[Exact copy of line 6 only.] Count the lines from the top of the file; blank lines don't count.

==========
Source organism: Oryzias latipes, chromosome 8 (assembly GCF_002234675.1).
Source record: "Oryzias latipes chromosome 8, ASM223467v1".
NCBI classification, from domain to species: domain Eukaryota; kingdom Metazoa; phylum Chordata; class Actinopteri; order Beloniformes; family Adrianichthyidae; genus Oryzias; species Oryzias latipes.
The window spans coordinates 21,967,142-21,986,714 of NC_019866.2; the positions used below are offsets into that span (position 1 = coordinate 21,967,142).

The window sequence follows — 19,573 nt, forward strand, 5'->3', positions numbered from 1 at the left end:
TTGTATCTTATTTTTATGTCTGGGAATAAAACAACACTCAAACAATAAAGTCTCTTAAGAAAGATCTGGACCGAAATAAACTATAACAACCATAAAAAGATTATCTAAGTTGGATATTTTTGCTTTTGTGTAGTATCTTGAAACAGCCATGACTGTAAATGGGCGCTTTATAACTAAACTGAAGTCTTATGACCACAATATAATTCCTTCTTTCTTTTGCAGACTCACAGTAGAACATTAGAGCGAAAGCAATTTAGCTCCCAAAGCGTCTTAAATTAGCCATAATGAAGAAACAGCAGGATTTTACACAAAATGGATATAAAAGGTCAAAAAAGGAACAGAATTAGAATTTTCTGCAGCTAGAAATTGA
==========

TTGTATCTTATTTTTATGTCTGGGAATAAAACAACACTCAAACAATAAAGTCTCTTAAGAAAGATCTGGACCGAAATAAACTATAACAACCATAAAAAGATTATCTAAGTTGGATATTTTTGCTTTTGTGTAGTATCTTGAAACAGCCATGACTGTAAATGGGCGCTTTATAACTAAACTGAAGTCTTATGACCACAATATAATTCCTTCTTTCTTTTGCAGACTCACAGTAGAACATTAGAGCGAAAGCAATTTAGCTCCCAAAGCGTCTTAAATTAGCCATAATGAAGAAACAGCAGGATTTTACACAAAATGGATATAAAAGGTCAAAAAAGGAACAGAATTAGAATTTTCTGCAGCTAGAAATTGA